Great Guest Relationships Start With Your Online Booking System

September 4th, 2018 Kent Howard General, Hospitality Trends, Hotel Property Management, Marketing

A recent survey by Allianz Global revealed that 53% of travelers are unlikely to use sharing services such as Airbnb this year.

Citing reasons such as not wanting to share with strangers and the belief that hotels have superior offerings, is this proof that interest in hospitality disruptors is waning?

In reality, the sharing economy shows no signs of slowing, but there’s clearly space for hotels to capitalize on what is an unsettled market. Certainly, it isn’t a time to get complacent or assume that, as a hotel, your service is traditional enough to attract attention.

Building great guest relationships starts with the booking experience and your online booking system. If you want to set yourself apart from the likes of Airbnb, here’s a few tried-and-tested ways to drive brand advocacy.

Collect and Segment Data

The introduction of the GDPR doesn’t mean you have to cease collecting valuable guest data.

You can still obtain guest information that will enable you to segment your database based on demographics, location and type of guest, providing you play by the rules. With those segmented lists in hand, you can continue to conduct email marketing campaigns that are precisely targeted with offers and packages that appear tailor-made for the recipient.

Make it Easy to Book

One thing that Airbnb and the online travel agencies (OTA’s) excel at is the booking process and their online booking systems, but that doesn’t mean you can’t match their ease of use.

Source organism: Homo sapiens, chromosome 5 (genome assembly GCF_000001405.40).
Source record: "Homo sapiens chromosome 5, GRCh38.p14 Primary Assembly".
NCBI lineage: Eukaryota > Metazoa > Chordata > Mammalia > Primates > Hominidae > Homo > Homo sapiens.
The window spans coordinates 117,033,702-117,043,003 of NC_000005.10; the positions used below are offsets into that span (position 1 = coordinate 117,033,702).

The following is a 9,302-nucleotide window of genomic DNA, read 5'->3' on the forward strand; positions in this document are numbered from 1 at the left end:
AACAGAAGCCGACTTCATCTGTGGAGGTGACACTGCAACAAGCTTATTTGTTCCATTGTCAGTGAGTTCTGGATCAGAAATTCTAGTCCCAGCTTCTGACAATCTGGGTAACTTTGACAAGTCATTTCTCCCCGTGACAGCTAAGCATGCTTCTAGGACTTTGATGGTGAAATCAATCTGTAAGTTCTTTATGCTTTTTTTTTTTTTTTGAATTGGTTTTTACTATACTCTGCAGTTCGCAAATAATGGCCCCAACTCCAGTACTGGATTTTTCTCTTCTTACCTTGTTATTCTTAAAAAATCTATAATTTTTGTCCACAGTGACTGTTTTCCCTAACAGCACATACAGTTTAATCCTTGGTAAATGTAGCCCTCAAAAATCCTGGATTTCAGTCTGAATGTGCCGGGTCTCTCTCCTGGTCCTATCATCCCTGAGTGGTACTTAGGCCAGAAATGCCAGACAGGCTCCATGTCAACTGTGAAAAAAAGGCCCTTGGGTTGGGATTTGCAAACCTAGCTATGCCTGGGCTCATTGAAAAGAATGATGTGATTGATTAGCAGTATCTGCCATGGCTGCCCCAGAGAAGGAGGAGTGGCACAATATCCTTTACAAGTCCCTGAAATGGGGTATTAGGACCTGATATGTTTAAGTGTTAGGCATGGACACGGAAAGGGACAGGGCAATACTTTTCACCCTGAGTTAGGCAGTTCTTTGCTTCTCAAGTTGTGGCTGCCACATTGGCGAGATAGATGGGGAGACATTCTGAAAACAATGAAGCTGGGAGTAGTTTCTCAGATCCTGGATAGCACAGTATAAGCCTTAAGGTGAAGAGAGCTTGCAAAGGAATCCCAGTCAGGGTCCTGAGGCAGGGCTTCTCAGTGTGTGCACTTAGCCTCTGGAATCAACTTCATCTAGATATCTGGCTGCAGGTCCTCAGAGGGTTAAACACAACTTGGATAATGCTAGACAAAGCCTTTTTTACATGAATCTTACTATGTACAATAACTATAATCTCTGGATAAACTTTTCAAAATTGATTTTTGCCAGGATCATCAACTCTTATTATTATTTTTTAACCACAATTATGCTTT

It’s all about finding the right online booking system. Make sure it features a responsive design for mobile use and seamless integration with your existing website – along with an immediate two-way interface with your Hotel PMS.

The ‘book now’ button on your online booking system should be prominent within the upper-third of every page, and offer the ability for guests to immediately enter their stay requirements. If its hard to find, you may lose out on bookings.

Ask Them to Stay Again – Before They Check Out

It’s easy to forget that the booking experience extends to the next stay, and this is something you can solicit before the guest has even checked out.

A great guest booking experience for a return stay can begin while they’re still in your property, and the likelihood of engagement at that time is high, as explained by Del Ross from McKinsey & Company during 2017’s Direct Booking Summit in New York put on by or partners at Triptease.

Ross revealed that hotels regularly enjoy email open rates of between 45-50% during a stay, which is considerably higher than the average open rate of around 21%.

Why wait? There’s no better excuse to send someone a tantalizing offer to book their next stay in from your online booking system!

Be Consistent With Post-stay Follow-up

Anyone who has used Booking.com, Expedia or TripAdvisor will know how relentless they are when it comes to post-stay follow-up.

Do you delete their emails or unsubscribe? Probably not, and that’s likely because you’re confident there will be an offer sent at some stage that you don’t want to miss.

As a hotelier, you should be doing the same. Providing you have consent from your guests, be consistent with your follow-up after they check out. Ask them to leave a review and re-book – and then ask them again.

The modern email inbox is a busy place, but if you’ve worked hard to create a great booking experience, brand recognition and trust will ensure you get noticed.

Wrapping up

Despite figures that might suggest otherwise, Airbnb isn’t going anywhere, and the sharing economy continues to push the hotel industry to innovate.

Innovation doesn’t necessarily mean investing in the latest fad technology or in-room entertainment; you can start by offering a great online booking experience that creates long-lasting, profitable guest relationships. InnQuest has the tools and solutions to help you accomplish this. Contact us today to start the conversation.